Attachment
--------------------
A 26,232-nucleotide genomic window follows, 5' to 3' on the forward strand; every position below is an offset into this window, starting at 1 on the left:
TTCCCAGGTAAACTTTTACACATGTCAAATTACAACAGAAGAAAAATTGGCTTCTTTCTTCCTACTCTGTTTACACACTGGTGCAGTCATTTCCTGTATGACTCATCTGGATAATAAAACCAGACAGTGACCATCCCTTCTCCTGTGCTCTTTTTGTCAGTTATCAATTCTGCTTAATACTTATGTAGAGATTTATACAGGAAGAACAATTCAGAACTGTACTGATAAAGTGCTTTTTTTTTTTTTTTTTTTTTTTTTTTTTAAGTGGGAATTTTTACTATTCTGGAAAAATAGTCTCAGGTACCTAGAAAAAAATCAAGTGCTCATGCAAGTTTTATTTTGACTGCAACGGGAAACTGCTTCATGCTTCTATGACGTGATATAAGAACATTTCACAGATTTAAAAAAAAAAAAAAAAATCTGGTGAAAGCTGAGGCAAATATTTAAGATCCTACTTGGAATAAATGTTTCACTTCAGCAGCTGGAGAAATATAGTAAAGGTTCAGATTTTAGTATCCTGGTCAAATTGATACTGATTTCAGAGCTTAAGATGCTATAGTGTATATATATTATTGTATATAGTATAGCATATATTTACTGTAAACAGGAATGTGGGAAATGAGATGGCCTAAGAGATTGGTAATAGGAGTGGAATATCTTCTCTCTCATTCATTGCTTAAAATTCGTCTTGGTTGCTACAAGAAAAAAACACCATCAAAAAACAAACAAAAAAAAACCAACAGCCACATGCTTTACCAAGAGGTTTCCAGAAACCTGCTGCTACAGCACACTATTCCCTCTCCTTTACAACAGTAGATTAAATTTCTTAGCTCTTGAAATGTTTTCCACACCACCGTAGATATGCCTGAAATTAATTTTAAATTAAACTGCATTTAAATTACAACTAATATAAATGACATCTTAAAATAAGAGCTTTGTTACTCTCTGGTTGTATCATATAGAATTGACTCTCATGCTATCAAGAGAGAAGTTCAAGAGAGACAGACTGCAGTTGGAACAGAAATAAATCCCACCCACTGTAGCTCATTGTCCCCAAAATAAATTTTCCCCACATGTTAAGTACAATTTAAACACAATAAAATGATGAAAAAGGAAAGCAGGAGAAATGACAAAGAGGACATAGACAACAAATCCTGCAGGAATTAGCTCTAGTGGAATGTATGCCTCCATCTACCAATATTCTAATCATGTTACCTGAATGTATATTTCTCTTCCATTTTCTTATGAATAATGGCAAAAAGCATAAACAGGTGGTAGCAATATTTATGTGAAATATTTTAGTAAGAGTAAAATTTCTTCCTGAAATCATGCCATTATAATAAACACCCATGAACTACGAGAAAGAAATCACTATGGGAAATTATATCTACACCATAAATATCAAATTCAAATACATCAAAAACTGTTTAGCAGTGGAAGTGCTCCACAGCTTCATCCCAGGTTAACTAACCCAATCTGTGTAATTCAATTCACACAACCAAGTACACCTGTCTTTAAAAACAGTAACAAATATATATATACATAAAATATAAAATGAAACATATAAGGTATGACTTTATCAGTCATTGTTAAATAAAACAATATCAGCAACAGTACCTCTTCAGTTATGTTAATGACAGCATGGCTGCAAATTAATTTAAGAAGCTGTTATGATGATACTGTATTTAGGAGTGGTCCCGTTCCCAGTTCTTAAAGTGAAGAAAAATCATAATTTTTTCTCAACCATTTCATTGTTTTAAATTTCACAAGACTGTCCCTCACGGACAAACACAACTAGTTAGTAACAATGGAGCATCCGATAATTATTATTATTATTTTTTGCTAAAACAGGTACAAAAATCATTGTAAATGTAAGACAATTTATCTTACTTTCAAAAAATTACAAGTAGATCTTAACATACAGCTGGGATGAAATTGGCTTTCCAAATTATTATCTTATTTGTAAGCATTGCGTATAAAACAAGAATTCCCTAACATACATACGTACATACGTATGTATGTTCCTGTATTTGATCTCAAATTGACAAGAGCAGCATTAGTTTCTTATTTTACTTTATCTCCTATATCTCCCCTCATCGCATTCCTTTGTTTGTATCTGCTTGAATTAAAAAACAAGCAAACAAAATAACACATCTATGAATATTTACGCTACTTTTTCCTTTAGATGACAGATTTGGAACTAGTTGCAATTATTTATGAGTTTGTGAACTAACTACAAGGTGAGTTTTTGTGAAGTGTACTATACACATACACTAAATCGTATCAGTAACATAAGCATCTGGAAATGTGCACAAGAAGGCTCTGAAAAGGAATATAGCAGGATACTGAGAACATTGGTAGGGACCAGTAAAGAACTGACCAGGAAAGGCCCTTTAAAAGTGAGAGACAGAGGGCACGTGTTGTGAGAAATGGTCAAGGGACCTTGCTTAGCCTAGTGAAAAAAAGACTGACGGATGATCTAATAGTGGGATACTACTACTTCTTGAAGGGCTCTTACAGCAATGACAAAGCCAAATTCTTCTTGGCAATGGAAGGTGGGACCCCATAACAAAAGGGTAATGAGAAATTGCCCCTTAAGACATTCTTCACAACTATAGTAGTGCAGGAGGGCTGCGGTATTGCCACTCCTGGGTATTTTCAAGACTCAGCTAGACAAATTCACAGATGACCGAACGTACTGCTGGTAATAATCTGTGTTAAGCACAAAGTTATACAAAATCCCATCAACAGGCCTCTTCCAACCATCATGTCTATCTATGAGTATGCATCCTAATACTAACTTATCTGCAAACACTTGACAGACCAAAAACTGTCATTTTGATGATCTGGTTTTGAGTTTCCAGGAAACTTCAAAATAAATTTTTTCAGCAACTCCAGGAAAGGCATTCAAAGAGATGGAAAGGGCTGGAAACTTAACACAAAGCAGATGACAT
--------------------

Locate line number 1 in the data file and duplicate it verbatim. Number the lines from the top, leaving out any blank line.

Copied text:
A 26,232-nucleotide genomic window follows, 5' to 3' on the forward strand; every position below is an offset into this window, starting at 1 on the left: